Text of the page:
Maria: I know there’s a cleaning up factor, too, which is work. (laughing) But maybe you can delegate, you know, maybe try to do an activity and delegate, you know, everybody take a chore and kind of break it up and make it a fun activity. And we used to do these when I was growing up and we had this gigantic Italian family, you know, cousins and aunts and uncles and grandparents, everybody cook together in the kitchen on a Sunday. And, you know, everybody will be delegated to different tasks and, you know, it was just a lot of fun. That was our way of getting together on the weekends and we used to have these big meals and everybody was together and we’ll cook together and eat together and share the meal together. And it was just hours spent at the table in front of all these foods, you know, that we all prepared. And it was just a lot of fun. People really need to use their food as a connector. It’s definitely a good connector and it’s a fun way to connect also.
Host: Different ethnicities lay different type of emphasis on food and the, you know, the background that I belong to and I think that you belong to as well. They place a lot of importance on cooking at home. And I learned cooking from my dad. He taught me very late in life, though. (laughing) But he knew I was going to be on my own very soon so he was like, “Alright, son. This is how you make this and this is how you make that” and it was quite a bonding experience and I learned quite a bit and those are skills that I value till today and I wanted to transfer them to my kids but I found the best way to do that is to have them pique their own interest.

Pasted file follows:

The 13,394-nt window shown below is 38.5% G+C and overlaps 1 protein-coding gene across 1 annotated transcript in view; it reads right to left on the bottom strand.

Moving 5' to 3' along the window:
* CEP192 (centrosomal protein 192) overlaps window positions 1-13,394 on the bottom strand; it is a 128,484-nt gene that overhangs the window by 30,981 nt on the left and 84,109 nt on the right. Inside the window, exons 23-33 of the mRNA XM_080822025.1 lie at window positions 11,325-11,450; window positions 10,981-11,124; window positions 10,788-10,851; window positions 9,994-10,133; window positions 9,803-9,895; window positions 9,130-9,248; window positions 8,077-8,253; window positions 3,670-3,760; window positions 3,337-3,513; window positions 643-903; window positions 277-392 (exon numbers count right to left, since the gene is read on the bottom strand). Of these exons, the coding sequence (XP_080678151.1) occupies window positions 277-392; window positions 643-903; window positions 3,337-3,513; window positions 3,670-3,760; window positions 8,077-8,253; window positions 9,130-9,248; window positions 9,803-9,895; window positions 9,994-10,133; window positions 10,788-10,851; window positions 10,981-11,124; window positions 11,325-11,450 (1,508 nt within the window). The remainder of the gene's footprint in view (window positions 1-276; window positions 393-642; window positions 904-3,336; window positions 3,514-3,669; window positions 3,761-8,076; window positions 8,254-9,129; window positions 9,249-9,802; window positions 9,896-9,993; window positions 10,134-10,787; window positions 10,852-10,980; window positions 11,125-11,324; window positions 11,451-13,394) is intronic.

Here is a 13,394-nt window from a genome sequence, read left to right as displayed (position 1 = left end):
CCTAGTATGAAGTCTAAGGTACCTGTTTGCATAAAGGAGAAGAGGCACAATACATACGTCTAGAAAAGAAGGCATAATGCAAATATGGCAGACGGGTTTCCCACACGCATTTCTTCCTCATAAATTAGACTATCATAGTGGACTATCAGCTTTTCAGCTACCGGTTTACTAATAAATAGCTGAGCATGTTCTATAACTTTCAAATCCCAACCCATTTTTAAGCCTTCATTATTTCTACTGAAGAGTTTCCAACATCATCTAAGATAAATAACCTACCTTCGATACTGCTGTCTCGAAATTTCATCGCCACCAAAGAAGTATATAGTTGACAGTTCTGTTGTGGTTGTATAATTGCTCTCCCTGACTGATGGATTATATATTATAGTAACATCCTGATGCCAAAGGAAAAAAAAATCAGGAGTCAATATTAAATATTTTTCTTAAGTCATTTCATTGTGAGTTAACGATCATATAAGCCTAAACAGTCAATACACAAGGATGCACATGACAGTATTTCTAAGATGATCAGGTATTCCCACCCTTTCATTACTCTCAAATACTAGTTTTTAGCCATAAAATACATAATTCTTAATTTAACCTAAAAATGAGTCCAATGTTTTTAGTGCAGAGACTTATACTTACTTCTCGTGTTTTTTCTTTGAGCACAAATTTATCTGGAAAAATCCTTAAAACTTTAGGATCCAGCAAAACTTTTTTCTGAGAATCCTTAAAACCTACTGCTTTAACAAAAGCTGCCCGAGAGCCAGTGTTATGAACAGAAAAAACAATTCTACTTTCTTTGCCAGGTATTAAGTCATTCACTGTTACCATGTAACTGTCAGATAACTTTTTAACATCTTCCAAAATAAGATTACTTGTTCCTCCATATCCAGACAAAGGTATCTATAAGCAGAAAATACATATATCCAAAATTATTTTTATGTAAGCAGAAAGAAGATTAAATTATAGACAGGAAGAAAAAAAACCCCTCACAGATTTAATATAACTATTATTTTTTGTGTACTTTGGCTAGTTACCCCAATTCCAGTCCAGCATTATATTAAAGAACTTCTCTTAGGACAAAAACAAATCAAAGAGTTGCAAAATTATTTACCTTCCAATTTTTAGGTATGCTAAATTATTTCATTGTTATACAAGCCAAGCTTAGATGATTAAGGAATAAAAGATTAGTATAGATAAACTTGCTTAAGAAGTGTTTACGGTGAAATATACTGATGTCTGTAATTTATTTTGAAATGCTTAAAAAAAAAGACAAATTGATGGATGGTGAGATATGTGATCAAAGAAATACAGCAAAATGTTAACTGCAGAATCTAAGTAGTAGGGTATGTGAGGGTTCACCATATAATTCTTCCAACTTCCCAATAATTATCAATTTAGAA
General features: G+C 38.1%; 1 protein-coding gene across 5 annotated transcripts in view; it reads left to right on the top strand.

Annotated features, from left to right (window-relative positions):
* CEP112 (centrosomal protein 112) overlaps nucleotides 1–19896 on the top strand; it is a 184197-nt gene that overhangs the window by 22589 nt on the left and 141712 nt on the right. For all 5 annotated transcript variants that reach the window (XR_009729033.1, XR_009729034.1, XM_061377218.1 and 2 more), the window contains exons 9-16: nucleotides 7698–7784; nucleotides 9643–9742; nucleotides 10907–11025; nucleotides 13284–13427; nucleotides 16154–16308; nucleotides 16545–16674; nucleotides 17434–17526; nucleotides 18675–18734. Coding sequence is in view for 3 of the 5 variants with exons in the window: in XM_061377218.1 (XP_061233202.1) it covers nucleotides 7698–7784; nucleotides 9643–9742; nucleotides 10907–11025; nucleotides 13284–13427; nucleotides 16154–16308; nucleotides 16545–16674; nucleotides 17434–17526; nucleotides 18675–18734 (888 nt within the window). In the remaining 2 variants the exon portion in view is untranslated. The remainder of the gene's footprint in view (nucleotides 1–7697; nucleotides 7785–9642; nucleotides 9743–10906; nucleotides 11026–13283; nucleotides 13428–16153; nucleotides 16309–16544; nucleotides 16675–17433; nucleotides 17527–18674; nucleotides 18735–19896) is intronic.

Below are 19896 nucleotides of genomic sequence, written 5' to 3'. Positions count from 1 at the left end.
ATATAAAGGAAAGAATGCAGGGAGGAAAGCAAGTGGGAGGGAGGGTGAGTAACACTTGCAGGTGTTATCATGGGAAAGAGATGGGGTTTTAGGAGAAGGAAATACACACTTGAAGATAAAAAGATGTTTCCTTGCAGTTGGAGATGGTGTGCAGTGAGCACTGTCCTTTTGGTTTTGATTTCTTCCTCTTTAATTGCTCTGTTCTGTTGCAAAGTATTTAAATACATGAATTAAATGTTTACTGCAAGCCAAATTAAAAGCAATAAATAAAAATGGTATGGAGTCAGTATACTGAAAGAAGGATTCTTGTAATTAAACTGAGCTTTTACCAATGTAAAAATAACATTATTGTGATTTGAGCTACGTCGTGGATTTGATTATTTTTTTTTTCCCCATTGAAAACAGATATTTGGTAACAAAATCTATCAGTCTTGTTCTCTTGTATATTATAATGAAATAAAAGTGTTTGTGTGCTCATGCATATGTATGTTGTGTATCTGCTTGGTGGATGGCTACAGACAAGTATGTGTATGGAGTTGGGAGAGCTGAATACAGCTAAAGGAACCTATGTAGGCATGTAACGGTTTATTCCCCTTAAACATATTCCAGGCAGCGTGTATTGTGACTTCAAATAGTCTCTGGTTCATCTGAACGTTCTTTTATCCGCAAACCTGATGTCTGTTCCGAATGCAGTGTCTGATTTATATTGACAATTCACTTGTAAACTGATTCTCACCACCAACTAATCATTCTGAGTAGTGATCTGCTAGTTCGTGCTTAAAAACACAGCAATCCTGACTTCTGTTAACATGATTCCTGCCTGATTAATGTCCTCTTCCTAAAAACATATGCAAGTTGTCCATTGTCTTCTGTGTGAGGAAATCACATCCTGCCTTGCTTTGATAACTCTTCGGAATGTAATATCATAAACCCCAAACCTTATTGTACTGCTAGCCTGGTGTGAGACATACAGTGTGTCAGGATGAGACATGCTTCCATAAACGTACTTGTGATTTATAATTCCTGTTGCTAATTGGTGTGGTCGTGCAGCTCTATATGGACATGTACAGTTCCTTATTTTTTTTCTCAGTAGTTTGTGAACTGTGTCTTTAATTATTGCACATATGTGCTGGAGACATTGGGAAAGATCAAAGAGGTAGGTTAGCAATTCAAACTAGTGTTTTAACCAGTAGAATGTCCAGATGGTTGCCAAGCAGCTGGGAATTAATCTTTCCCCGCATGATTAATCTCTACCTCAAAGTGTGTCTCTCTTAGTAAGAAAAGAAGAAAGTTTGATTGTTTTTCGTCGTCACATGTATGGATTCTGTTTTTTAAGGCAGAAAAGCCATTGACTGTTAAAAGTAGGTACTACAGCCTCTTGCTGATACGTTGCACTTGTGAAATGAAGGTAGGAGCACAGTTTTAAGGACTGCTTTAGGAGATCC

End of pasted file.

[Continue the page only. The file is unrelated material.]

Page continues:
Host: For example, my daughter from out of…Well, she read about churros and we had great churros in our trip to Montréal one summer and she loved them and just recently because kids are out of school for the last two weeks or so, she was like, “You know what, I’m going to make churros”. And I was like, “Go for it” and she did a great job. We have our son do the same thing, we have our kids involved just making cookies, little simple things and if you get the family involved, it's a good skill to have for their future. And it does give you a connection within the family members as well that, hey, I can make this and you can make that. I can’t make churros. I don't know how.
Host: But I make a mean cherry pie so we can hear and talk about stuff like that.